Furry haired ‘meme coin’ enthusiasts rejoiced and seasoned investors rolled their eyes this week as the self-proclaimed “Dogecoin killer” Shiba Inu skyrocketed to the highest price it’s been since its release in May. It’s now sitting, at the time of writing, on AU $0.00004061.
But before we get into why Shiba Inu is blowing up, and whether it’s too late to buy, first: what the hell is Shiba Inu?
Shiba Inu is one of a few new ‘meme coins’ on the block, which appears to have been inspired by Dogecoin’s heroic spikes (which began in Jan/Feb), when people started looking for the next Dogecoin (one they could get in early on this time).
Shiba Inu is far from the only one – plenty of developers have tried to riff off it (with catchy names and the like). Shiba Inu, however, is arguably the catchiest spinoff right now (Shiba Inu being the name of the breed of dog the Dogecoin meme is based on).
Shina Inu’s origin story goes as follows: Russian-Canadian programmer and writer (and co-founder of Ethereum) Vitalik Buterin was, without his permission, gifted 50% of Shiba Inu’s coins by its anonymous founder (who goes by the pseudonym Ryoshi), according to SHIB’s white paper.
Buterin is a respected figure in the crypto space. However, this gave him the power to rug pull at any time. Which he promptly did – but not quite in the way you might expect. Buterin donated a huge number of Shiba Inu (as well as a couple other of his other coins) to help support India’s Covid relief cause.
This caused panic among investors and saw Shiba Inu’s price plummet drastically soon after its inception. It’s price dropped from just over 0.00004 to around $0.00001, and has hovered around the 0.00001 range for months. After a couple of mini price hikes in September, however, Shiba Inu’s value has now started soaring in October. It is now worth $0.00004061 – more or less back to where it was before Buterin’s charitable rug pull.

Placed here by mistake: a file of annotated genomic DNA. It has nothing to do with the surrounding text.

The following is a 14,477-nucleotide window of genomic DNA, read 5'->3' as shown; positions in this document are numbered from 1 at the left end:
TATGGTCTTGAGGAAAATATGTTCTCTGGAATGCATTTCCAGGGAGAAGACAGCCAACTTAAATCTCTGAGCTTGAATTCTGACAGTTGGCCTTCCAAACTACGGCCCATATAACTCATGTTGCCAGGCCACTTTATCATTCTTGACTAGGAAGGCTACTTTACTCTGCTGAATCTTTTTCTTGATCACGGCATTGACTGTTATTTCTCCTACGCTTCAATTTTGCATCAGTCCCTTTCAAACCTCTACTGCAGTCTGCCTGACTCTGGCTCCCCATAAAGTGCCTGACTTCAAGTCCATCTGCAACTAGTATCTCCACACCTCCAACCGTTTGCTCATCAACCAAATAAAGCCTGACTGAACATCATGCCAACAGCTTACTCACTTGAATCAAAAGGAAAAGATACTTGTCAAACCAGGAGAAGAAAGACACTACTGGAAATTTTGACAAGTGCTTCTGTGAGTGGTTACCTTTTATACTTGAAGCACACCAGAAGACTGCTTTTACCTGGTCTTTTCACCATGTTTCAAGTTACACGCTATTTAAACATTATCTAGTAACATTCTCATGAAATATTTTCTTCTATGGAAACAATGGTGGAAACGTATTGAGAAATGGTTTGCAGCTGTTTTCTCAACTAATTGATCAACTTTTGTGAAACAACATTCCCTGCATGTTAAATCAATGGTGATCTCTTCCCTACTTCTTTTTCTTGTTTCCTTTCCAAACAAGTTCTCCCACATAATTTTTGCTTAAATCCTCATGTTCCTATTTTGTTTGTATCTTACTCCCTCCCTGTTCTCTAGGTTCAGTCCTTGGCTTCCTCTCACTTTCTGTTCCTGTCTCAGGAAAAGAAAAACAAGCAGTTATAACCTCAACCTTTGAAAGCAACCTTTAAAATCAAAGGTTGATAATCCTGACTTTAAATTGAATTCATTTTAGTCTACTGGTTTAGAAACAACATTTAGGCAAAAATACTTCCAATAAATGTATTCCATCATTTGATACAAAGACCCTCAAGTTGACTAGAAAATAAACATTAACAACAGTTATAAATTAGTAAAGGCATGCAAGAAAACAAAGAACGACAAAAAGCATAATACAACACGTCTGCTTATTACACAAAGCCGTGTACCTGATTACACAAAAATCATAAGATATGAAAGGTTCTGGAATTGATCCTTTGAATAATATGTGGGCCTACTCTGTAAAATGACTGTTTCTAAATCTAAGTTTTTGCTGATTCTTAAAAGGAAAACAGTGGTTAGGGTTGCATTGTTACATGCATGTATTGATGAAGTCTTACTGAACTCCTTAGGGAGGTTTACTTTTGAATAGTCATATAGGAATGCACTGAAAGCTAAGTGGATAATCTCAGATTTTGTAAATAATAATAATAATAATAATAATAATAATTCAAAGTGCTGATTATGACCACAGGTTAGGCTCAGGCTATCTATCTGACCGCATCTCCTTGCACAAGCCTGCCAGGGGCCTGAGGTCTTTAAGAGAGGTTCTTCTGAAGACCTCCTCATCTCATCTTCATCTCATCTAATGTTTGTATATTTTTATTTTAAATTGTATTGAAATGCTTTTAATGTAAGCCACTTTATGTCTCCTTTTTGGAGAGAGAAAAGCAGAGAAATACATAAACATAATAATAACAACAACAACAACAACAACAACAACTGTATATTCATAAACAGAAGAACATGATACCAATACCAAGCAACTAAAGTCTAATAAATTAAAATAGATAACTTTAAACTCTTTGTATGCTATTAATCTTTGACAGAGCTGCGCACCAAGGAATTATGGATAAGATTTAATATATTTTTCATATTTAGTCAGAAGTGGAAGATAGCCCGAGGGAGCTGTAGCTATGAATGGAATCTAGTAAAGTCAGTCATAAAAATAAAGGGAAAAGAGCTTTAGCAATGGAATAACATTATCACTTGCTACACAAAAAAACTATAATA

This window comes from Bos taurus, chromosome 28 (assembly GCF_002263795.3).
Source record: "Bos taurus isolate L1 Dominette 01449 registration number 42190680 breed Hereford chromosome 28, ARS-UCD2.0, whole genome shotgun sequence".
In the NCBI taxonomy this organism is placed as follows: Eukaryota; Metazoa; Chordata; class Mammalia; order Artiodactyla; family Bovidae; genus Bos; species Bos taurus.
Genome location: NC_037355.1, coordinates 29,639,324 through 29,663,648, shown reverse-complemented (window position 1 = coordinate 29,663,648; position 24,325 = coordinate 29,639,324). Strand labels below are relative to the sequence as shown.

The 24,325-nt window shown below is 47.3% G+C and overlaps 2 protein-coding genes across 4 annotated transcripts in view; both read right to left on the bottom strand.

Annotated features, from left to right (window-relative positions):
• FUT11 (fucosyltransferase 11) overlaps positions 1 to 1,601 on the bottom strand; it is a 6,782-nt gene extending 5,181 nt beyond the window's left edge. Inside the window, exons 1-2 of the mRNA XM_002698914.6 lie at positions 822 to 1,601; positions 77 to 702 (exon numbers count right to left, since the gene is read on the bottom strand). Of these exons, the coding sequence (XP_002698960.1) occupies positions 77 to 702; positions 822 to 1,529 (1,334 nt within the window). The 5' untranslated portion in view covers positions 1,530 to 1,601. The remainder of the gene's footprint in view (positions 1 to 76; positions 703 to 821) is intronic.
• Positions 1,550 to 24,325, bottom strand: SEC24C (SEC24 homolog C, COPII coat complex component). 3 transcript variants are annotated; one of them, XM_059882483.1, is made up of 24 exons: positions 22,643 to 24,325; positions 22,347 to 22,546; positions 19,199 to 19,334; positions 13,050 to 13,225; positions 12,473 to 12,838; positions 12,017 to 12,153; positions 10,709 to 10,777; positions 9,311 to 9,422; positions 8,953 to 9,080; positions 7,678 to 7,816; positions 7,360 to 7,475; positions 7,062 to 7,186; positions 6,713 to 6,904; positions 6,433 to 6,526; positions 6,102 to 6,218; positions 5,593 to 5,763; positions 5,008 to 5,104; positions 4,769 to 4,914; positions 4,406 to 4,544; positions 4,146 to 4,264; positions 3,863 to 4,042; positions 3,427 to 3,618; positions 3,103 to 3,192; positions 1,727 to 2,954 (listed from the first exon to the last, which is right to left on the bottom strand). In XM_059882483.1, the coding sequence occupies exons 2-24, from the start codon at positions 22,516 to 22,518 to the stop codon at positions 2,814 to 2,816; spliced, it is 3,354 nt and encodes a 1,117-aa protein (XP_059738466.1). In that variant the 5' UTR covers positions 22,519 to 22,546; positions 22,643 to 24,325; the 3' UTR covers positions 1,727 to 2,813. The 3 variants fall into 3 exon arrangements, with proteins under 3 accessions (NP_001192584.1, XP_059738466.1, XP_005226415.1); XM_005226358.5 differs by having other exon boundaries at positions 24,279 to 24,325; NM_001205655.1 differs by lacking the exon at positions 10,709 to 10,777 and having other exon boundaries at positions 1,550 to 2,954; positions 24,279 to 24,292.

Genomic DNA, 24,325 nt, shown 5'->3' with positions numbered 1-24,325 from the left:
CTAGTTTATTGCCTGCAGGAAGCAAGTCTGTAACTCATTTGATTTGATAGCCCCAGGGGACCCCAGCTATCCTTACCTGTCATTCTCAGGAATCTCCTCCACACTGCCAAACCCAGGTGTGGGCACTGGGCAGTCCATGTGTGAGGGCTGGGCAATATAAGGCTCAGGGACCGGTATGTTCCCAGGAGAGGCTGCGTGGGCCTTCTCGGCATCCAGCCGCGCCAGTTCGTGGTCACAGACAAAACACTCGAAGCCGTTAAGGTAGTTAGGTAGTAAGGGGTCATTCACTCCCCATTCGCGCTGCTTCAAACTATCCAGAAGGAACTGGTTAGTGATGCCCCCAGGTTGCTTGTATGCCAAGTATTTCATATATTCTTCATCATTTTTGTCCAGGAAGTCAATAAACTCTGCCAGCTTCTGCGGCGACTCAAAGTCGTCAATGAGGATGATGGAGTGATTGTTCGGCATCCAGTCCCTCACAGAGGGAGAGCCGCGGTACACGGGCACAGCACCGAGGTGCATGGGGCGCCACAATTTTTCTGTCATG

This week Shiba Inu holders have woken to see 50% price increases – and then last night 70% price increases – overnight.
These rises have come after billionaire entrepreneur Elon Musk posted a photo of his new Shiba Inu puppy with the caption, “Floki Frunkpuppy” on Twitter on the 4th of October.
Floki Frunkpuppy pic.twitter.com/xAr8T0Jfdf
— Elon Musk (@elonmusk) October 4, 2021
Elon has a history of playing with the crypto market, and many users seeked further clarification on his cryptic message (or non message, depending on how you view it).
Hello, it is floki coin or shiba inu ?
— KShop (@KogiShopp) October 4, 2021
Many supporters and holders of Shiba Inu, with a vested interest in seeing its price skyrocket, took this chance to generate hype and FOMO (as did fans of every coin which could conceivably be linked in any way to the Tweet).
Naturally, for the time being, the price has shot up, with Shiba Inu making it into CoinSpot’s #1 ‘gainer’ spot at certain points this week (it’s currently the number 2 gainer across the entire market, with BTC Standa sitting at #1 at the time of writing).
But is Shiba Inu’s growth sustainable?
Take this as a compliment or an insult (take your pick), but Shiba Inu is sustainable in much the same way Dogecoin is sustainable – it will last so long as there is people buying more of it. As long as there is hype and cult-like belief.
Although figures like Mark Cuban and Elon Musk like to pontificate about the potential real uses of meme coins (see video below, where Elon Musk calls Dogecoin the best medium of exchange), and though it is true that Dogecoin, for instance has quicker transaction speeds than Bitcoin, there is already a more serious segment of the crypto market dedicated to solving that problem and becoming the next Ethereum (see: Cardano). At this stage, there’s nothing more than random Elon Musk tweets that suggest meme coins like Dogecoin – which was originally built to be unusable – are practical enough to go down that route.
Elon Musk & Mark Cuban talk about the potential ‘real life’ applications of meme coins – beyond just cash.
That said, Dogecoin saw some ridiculous highs earlier this year based on what some call idiocy, and what others call groupthink. And the same phenomenon could now be at play with Shiba Inu. So if you are happy to risk your money (and know you might not get it back) then Shiba Inu could be worth a flutter (much like a trip to the casino) and it could keep on booming for a bit, with bigger spikes potentially around the corner. Or it could just totally die off again and never see another spike after this one. Who knows.
So – to answer the question, ‘is it too late to buy?’, that really depends on whether the hype grows, or whether those that have just made serious money breathe a sigh of relief and cash out, and leave you holding the bag.